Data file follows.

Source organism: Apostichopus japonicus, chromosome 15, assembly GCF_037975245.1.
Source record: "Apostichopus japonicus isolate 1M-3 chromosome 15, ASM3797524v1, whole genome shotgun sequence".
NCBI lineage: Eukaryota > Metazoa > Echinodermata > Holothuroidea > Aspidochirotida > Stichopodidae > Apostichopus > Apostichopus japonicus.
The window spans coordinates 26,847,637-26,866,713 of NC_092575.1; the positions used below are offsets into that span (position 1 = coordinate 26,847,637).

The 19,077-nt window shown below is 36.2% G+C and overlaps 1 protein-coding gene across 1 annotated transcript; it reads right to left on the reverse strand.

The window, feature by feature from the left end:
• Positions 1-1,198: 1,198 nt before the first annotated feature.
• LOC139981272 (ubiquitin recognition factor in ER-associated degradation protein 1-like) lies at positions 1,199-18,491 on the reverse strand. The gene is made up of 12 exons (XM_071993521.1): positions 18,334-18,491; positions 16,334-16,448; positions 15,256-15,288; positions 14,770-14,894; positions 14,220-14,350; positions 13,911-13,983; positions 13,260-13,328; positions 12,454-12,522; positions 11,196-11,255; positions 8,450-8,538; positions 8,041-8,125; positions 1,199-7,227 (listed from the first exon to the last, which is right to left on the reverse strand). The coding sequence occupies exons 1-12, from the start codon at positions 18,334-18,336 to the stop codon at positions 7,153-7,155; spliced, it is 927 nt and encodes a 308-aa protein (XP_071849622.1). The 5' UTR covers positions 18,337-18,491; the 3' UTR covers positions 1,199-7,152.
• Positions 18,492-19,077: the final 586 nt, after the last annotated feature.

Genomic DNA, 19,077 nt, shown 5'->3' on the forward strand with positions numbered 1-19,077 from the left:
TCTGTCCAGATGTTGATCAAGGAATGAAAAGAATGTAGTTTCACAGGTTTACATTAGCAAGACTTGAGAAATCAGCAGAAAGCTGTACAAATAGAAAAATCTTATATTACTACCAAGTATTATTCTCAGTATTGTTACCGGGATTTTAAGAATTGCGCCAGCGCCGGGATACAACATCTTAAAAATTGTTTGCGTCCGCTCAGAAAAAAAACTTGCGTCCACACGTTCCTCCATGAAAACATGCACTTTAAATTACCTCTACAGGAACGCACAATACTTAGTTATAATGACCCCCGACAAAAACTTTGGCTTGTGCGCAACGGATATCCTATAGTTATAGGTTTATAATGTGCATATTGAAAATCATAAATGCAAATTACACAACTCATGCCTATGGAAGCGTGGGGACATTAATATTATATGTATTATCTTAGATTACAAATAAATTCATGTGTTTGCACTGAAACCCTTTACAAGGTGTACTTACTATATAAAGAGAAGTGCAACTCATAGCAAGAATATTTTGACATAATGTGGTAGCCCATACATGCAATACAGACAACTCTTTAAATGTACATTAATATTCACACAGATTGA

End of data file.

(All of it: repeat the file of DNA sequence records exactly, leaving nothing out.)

Source organism: Apostichopus japonicus, chromosome 15, assembly GCF_037975245.1.
Source record: "Apostichopus japonicus isolate 1M-3 chromosome 15, ASM3797524v1, whole genome shotgun sequence".
NCBI lineage: Eukaryota > Metazoa > Echinodermata > Holothuroidea > Aspidochirotida > Stichopodidae > Apostichopus > Apostichopus japonicus.
The window spans coordinates 26,847,637-26,866,713 of NC_092575.1; the positions used below are offsets into that span (position 1 = coordinate 26,847,637).

The 19,077-nt window shown below is 36.2% G+C and overlaps 1 protein-coding gene across 1 annotated transcript; it reads right to left on the reverse strand.

The window, feature by feature from the left end:
• Positions 1-1,198: 1,198 nt before the first annotated feature.
• LOC139981272 (ubiquitin recognition factor in ER-associated degradation protein 1-like) lies at positions 1,199-18,491 on the reverse strand. The gene is made up of 12 exons (XM_071993521.1): positions 18,334-18,491; positions 16,334-16,448; positions 15,256-15,288; positions 14,770-14,894; positions 14,220-14,350; positions 13,911-13,983; positions 13,260-13,328; positions 12,454-12,522; positions 11,196-11,255; positions 8,450-8,538; positions 8,041-8,125; positions 1,199-7,227 (listed from the first exon to the last, which is right to left on the reverse strand). The coding sequence occupies exons 1-12, from the start codon at positions 18,334-18,336 to the stop codon at positions 7,153-7,155; spliced, it is 927 nt and encodes a 308-aa protein (XP_071849622.1). The 5' UTR covers positions 18,337-18,491; the 3' UTR covers positions 1,199-7,152.
• Positions 18,492-19,077: the final 586 nt, after the last annotated feature.

Genomic DNA, 19,077 nt, shown 5'->3' on the forward strand with positions numbered 1-19,077 from the left:
TCTGTCCAGATGTTGATCAAGGAATGAAAAGAATGTAGTTTCACAGGTTTACATTAGCAAGACTTGAGAAATCAGCAGAAAGCTGTACAAATAGAAAAATCTTATATTACTACCAAGTATTATTCTCAGTATTGTTACCGGGATTTTAAGAATTGCGCCAGCGCCGGGATACAACATCTTAAAAATTGTTTGCGTCCGCTCAGAAAAAAAACTTGCGTCCACACGTTCCTCCATGAAAACATGCACTTTAAATTACCTCTACAGGAACGCACAATACTTAGTTATAATGACCCCCGACAAAAACTTTGGCTTGTGCGCAACGGATATCCTATAGTTATAGGTTTATAATGTGCATATTGAAAATCATAAATGCAAATTACACAACTCATGCCTATGGAAGCGTGGGGACATTAATATTATATGTATTATCTTAGATTACAAATAAATTCATGTGTTTGCACTGAAACCCTTTACAAGGTGTACTTACTATATAAAGAGAAGTGCAACTCATAGCAAGAATATTTTGACATAATGTGGTAGCCCATACATGCAATACAGACAACTCTTTAAATGTACATTAATATTCACACAGATTGA